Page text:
Rebooting tourism in paradise with purpose
By Chris Barzman
Sustainable Tourism Consultant & Principal Barzman Consulting
As tourism re-starts and visitors begin to return to the Hawaiian Islands, after more than a year-long absence, there is a ground swell from the local community to re-evaluate our model to make a concerted effort to position tourism as a force for the greater good of the community.
The Hawai‘i Tourism Authority’s new President, John DeFries, the first Native Hawaiian to hold the chief executive position at HTA, has set the course for Hawai‘i’s visitor industry to 'Mālama Kuʻu Home' or 'care for my beloved home' and has pivoted the conversation from maximizing arrivals and revenue, to destination management and regenerative tourism.
One of the organizations helping to lead this movement is the Sustainable Tourism Association of Hawai‘i (STAH).
Having championed the idea of responsible tourism since 1996, the Sustainable Tourism Association of Hawai‘i is proudly celebrating its 25th anniversary this year. Incorporated as a 501(c)3* non-profit organization, STAH has been run and supported by volunteers from Hawai‘i’s tourism industry with a passion for preserving Hawai‘i for future generations. STAH’s mission is to protect Hawai‘i’s unique, natural environment and host culture through the promotion of responsible travel and education programs relating to sustainable tourism for residents, businesses, and visitors.
One of STAH’s most visible programs is the Sustainable Tour Operator Certification Program, which requires companies to:
Operate in the most environmentally sustainable possible.
Educate their guests about the environment & host culture.
Honor the host culture.
Give back to the community.
Although certification was identified as a goal as early as 2001, it got its true start as a pilot program in 2011 when the Hawai‘i Tourism Association (HTA) agreed to fund the project and STAH, then known as the Hawai‘i Ecotourism Association, successfully developed the program and certified 13 tour operators across the state.
Over the next 4 years, STAH continued to refine the criteria, and its evaluation methods into the present program which exists today. As of 2020, Hawai‘i has 40 operators certified in all the 4 counties statewide. The certification is used as a measure for sustainable tourism by Hawai‘i Green Growth, a Local 2030 Hub of the United Nations and remains the only third-party sustainable tour operator certification in the United States.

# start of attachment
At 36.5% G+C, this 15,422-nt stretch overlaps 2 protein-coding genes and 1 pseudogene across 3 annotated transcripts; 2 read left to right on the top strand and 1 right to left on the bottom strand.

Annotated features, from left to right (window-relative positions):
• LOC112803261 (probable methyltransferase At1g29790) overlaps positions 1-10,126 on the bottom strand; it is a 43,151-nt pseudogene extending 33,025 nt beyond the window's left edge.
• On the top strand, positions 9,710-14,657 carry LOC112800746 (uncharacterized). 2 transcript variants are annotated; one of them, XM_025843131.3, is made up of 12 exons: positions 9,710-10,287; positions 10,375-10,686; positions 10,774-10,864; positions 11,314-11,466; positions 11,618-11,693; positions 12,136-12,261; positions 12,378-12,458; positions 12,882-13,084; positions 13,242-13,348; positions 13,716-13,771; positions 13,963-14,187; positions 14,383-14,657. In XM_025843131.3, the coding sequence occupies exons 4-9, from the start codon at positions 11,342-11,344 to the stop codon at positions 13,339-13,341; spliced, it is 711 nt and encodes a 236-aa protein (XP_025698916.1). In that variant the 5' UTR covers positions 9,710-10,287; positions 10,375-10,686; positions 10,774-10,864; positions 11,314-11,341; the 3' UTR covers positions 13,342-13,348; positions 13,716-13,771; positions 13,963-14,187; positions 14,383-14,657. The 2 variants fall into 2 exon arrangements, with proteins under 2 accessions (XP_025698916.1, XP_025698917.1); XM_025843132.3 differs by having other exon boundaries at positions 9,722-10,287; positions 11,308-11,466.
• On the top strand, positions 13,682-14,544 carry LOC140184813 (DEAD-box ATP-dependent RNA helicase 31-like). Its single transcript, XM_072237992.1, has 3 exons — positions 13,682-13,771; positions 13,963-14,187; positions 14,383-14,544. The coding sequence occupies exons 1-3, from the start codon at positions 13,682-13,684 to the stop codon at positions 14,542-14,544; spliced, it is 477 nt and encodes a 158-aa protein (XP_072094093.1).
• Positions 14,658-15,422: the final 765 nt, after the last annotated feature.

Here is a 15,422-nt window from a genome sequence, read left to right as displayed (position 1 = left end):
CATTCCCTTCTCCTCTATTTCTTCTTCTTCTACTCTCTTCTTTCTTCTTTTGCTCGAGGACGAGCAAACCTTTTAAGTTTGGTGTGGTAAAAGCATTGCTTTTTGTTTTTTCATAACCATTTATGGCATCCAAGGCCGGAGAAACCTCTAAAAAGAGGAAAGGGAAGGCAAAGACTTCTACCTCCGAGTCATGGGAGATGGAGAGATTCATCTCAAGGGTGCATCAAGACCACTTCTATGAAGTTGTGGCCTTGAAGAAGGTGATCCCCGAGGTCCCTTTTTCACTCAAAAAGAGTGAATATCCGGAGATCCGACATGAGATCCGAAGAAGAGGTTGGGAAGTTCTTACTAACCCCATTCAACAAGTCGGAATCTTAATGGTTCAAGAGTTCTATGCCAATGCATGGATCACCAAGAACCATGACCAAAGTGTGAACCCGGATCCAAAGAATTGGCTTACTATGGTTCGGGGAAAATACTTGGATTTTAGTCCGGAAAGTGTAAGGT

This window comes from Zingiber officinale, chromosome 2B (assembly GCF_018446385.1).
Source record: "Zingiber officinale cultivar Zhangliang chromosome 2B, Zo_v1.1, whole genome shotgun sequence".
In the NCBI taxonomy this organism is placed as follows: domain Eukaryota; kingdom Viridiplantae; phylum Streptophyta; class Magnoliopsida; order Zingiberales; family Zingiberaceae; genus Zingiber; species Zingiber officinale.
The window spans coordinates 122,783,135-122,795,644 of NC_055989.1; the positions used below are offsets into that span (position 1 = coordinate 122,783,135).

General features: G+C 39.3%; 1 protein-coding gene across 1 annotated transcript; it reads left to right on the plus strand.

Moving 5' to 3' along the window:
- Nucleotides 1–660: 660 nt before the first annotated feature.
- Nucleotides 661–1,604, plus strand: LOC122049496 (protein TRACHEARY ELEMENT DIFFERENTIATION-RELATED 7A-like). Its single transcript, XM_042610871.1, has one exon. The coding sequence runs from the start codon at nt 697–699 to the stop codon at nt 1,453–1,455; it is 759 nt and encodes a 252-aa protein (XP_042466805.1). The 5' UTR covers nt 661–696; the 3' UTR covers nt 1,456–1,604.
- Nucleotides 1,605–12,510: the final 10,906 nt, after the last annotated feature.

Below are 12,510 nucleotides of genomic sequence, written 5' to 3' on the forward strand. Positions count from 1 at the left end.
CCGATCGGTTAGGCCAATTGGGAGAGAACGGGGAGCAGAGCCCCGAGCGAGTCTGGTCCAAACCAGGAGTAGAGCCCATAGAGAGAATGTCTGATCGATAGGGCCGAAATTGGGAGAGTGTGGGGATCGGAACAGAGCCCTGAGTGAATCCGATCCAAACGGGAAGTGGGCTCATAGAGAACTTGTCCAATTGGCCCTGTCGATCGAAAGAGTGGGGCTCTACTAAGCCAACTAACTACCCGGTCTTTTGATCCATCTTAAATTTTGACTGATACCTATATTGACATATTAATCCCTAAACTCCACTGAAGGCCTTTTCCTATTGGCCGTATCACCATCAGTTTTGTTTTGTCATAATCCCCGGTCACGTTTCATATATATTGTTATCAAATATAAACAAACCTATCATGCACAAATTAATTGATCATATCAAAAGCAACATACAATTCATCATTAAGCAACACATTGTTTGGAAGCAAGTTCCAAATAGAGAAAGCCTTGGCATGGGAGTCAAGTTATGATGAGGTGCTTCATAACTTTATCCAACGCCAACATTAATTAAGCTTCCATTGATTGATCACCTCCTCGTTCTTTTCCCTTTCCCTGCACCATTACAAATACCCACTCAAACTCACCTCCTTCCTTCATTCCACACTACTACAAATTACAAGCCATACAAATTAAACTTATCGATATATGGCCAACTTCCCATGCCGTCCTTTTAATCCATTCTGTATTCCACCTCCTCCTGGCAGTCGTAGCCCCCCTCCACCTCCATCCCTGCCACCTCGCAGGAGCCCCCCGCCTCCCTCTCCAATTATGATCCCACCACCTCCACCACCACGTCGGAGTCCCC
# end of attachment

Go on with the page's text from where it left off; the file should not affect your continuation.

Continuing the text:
STAH’s certification program provides companies with a baseline and action plan for continued improvement to become more sustainable, and it allows consumers to compare products and make sound decisions about responsible travel. The goal is to have consumers know which companies are going above and beyond and then have those tour operators compete on their sustainable practices. In 2019, Certified Tour Operators and their guides interacted with more than 20% of all of the visitors to Hawaiian islands.
Some examples of sustainable practices that tour operators have demonstrated include everything from the lower hanging fruit, such as making sure all guides have in-depth cultural training and conducting beach clean-ups prior to each tour, to harder to achieve practices such as organizations that plant endemic species of trees while on tour or going 100% locally sourced vegan in their food offerings with all food waste being composted. Additionally, each year the participants gather to meet, celebrate leaders and share ideas at STAH’s annual Hālāwai (awards ceremony).
STAH also works together with other green/sustainable programs such as the Hawai‘i Green Business Program, NOAA’s Dolphin SMART program, and the Surfrider Foundation’s Ocean Friendly Restaurant program to help cross-promote best practices across the various industries which are utilized in the visitor sector. The collaboration is global as well, having formalized a partnership with the global certification program, Travelife, an accredited certifier of standards for the Global Sustainable Tourism Council. In this way Hawai‘i continues to refine and improve its certification process to align with global initiatives like the United Nation’s Sustainable Development Goals.
There is a Hawaiian saying “E hele me ka pu‘olo”, which roughly translates to "make every person, place or condition better than you left it” and it is with this spirit in mind that STAH continues to go about supporting responsible tourism looks forward to another 25 years of providing resources and education to those in the visitor industry that want to make Hawaii the best destination possible for both visitors and residents alike.
* Exempt from federal income tax. It is one of the 29 types of 501(c) nonprofit organizations in the US.
About Chris Barzman
I joined Skål International in 2017 and currently sit on the Planning Committee for our Meetings & Events. In 2019, in support of the North American Skål International Congress, my team provided concierge services for arriving guests and I was a panelist for the Educational Program: Ecotourism, Voluntourism, Cultural Tourism, speaking alongside the current CEO of the Hawaii Tourism Authority. I also had the pleasure to be a guest speaker for a Skål International Vancouver meeting in April where I shared about Hawaii's pandemic recovery plan and progress. Being a part of the organization has opened up a number of opportunities for me and I've made some really great friends along the way too.